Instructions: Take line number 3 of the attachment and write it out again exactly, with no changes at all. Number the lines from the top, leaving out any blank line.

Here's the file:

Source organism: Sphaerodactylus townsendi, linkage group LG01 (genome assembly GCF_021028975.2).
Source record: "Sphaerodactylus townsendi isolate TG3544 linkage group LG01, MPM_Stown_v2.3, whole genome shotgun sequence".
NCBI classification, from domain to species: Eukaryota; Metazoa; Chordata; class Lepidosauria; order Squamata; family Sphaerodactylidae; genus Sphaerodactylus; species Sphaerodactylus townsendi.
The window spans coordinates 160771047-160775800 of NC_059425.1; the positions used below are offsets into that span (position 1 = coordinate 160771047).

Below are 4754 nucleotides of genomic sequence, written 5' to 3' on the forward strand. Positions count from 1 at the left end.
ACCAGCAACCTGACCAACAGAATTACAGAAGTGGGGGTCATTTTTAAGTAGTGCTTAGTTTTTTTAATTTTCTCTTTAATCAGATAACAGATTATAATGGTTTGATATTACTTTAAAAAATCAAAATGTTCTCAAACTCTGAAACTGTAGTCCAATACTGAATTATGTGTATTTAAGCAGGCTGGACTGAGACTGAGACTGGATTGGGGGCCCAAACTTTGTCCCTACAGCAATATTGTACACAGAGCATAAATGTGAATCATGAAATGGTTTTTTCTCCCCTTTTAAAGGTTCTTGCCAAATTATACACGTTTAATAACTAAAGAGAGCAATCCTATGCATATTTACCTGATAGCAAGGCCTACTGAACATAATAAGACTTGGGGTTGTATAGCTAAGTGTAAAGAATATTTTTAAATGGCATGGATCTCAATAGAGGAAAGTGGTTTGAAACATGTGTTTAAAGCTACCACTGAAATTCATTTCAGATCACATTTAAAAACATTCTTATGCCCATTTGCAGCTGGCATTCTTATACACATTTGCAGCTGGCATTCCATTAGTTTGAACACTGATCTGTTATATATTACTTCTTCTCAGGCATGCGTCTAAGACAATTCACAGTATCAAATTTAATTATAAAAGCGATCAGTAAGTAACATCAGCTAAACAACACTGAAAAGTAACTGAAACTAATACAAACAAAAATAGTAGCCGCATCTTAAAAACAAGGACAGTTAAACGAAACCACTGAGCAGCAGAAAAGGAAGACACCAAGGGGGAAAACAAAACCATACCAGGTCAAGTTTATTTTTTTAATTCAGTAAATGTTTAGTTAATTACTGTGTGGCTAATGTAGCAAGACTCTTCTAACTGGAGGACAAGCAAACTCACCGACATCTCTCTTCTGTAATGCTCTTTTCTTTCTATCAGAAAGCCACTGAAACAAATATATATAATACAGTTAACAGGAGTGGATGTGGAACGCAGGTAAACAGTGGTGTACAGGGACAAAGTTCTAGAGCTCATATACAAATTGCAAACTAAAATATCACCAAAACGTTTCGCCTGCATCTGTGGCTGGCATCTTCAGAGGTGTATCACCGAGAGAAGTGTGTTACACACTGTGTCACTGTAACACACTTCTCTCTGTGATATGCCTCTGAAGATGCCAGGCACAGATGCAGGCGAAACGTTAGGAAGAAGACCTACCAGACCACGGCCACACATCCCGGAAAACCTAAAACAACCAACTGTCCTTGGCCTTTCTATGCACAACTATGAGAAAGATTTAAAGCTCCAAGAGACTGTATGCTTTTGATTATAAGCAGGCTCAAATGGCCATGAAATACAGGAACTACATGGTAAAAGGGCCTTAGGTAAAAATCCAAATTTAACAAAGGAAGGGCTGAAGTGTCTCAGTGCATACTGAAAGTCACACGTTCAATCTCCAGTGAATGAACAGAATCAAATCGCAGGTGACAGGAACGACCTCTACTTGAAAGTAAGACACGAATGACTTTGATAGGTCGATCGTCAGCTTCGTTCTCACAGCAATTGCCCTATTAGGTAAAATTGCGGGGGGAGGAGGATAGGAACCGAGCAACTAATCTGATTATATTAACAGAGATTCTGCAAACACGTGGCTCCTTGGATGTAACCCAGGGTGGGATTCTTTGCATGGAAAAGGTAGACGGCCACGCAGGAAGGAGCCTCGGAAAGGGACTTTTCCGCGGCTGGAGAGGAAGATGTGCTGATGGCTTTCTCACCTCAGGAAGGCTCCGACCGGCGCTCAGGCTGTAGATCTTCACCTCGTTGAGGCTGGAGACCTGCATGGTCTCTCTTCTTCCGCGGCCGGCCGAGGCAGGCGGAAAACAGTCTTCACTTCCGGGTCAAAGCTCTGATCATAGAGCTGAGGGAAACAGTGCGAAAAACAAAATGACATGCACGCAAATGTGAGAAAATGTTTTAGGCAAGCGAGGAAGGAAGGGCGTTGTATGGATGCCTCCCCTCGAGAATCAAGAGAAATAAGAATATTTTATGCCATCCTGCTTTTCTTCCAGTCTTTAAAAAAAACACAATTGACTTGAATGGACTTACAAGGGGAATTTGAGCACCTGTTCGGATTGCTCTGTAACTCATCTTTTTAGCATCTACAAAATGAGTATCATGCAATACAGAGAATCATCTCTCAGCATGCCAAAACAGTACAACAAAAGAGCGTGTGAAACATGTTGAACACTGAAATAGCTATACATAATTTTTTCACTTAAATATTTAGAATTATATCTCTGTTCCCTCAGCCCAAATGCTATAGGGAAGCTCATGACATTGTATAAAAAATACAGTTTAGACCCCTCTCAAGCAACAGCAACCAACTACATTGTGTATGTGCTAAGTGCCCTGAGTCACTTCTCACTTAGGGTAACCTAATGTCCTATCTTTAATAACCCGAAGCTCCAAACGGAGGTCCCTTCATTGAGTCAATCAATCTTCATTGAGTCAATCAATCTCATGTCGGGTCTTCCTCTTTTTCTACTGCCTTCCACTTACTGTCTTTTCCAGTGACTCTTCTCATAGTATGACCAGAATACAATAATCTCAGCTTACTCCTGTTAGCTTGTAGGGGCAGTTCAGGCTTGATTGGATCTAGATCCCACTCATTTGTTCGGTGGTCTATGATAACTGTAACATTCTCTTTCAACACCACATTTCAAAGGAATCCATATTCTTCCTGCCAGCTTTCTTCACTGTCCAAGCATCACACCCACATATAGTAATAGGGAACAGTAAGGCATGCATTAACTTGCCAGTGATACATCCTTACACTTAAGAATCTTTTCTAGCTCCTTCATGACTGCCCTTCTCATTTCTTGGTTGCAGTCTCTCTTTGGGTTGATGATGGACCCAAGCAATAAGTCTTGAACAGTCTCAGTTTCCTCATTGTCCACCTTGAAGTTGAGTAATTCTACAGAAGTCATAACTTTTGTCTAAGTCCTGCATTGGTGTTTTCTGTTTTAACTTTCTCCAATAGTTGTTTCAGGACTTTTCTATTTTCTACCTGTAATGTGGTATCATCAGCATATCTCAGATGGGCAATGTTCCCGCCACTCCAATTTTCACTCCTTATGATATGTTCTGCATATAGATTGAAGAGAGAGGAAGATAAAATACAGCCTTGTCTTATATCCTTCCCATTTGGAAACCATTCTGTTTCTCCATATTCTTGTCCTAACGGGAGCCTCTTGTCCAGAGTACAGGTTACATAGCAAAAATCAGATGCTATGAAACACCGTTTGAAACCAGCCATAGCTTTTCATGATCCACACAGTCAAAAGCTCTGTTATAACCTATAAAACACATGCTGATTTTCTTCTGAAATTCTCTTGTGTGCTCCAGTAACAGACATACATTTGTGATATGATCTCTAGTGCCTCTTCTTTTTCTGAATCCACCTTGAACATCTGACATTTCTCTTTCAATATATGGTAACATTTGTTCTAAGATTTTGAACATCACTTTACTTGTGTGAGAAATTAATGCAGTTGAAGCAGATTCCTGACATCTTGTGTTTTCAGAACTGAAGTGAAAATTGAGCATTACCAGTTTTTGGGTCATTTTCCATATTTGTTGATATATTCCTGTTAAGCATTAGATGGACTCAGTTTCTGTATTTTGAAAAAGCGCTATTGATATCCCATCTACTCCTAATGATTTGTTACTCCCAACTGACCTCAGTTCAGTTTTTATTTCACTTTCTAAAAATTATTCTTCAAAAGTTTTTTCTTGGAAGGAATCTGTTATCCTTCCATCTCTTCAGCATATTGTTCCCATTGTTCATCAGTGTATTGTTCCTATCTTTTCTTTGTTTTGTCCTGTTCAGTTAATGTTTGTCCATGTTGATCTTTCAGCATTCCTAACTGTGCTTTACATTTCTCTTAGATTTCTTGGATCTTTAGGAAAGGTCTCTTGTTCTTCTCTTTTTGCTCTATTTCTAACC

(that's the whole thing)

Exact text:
NCBI classification, from domain to species: Eukaryota; Metazoa; Chordata; class Lepidosauria; order Squamata; family Sphaerodactylidae; genus Sphaerodactylus; species Sphaerodactylus townsendi.